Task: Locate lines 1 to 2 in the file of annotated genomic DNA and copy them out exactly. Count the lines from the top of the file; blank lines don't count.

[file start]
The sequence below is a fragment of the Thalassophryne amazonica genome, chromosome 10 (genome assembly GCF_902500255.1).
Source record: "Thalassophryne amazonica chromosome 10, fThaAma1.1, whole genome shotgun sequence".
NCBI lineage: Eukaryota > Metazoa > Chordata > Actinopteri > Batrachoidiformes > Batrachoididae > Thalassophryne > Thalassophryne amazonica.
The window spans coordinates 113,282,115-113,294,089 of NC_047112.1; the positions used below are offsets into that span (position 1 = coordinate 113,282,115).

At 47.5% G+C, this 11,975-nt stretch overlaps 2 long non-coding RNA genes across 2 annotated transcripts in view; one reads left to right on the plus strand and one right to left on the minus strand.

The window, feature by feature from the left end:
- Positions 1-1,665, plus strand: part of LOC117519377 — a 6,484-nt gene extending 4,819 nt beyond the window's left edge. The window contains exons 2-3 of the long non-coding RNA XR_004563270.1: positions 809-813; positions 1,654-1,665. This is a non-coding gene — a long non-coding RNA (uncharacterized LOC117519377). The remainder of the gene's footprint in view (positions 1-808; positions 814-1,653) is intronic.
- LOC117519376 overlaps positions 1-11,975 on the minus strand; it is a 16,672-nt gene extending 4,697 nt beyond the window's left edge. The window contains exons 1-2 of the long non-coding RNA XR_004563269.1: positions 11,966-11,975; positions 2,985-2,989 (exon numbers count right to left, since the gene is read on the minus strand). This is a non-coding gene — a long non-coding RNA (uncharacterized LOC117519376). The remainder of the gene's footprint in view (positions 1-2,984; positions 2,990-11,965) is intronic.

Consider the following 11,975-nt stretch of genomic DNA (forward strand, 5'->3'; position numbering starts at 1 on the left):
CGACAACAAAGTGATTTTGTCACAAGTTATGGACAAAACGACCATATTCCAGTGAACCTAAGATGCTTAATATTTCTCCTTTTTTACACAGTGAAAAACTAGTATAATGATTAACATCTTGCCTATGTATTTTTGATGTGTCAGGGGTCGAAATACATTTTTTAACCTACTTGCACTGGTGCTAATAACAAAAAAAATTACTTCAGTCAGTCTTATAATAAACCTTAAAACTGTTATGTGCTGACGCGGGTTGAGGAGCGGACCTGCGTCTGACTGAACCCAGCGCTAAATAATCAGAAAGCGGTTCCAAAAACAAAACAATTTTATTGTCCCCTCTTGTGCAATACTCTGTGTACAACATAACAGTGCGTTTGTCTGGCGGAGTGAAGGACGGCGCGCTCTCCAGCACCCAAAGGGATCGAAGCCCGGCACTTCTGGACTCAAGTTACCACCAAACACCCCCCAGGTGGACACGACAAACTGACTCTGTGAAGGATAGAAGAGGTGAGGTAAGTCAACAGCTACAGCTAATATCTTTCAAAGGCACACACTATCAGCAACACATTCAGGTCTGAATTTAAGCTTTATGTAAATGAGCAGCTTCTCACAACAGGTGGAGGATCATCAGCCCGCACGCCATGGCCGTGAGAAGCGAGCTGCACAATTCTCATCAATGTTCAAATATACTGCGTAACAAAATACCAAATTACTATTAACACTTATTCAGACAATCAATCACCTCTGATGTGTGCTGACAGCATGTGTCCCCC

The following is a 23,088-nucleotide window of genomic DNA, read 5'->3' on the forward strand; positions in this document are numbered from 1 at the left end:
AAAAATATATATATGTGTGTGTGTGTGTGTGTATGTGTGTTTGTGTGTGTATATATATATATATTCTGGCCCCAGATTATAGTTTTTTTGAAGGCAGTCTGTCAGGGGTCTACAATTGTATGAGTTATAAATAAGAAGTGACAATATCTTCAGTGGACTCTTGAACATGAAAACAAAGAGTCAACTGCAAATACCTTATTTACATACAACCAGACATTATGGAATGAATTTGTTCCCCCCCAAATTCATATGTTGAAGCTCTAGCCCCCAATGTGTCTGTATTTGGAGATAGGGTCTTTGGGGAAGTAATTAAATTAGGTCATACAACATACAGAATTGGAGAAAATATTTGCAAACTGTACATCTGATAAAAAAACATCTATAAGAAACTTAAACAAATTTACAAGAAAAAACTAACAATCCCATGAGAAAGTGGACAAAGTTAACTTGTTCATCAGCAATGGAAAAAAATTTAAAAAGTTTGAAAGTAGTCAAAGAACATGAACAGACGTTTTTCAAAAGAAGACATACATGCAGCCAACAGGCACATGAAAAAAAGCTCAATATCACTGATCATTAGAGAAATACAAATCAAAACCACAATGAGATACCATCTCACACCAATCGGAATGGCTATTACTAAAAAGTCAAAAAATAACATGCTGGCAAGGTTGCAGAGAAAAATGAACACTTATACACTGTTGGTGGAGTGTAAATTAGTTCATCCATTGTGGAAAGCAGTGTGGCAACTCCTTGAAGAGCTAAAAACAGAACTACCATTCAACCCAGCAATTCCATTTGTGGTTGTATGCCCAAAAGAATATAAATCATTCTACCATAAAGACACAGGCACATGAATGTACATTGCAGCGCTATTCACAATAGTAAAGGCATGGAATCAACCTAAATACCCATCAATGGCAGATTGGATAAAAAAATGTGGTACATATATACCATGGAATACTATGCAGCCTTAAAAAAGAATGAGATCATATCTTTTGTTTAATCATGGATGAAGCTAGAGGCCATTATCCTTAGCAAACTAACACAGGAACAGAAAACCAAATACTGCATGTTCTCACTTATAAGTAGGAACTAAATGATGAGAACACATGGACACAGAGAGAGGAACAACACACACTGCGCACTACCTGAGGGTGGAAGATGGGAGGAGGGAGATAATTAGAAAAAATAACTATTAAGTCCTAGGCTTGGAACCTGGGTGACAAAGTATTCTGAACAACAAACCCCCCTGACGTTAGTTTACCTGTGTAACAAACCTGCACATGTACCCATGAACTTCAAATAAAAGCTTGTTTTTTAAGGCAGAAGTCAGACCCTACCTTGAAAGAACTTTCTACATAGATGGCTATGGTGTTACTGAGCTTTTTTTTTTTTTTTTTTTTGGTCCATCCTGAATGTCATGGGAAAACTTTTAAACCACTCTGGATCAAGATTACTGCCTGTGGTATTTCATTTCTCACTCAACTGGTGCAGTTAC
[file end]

The sequence below is a fragment of the Thalassophryne amazonica genome, chromosome 10 (genome assembly GCF_902500255.1).
Source record: "Thalassophryne amazonica chromosome 10, fThaAma1.1, whole genome shotgun sequence".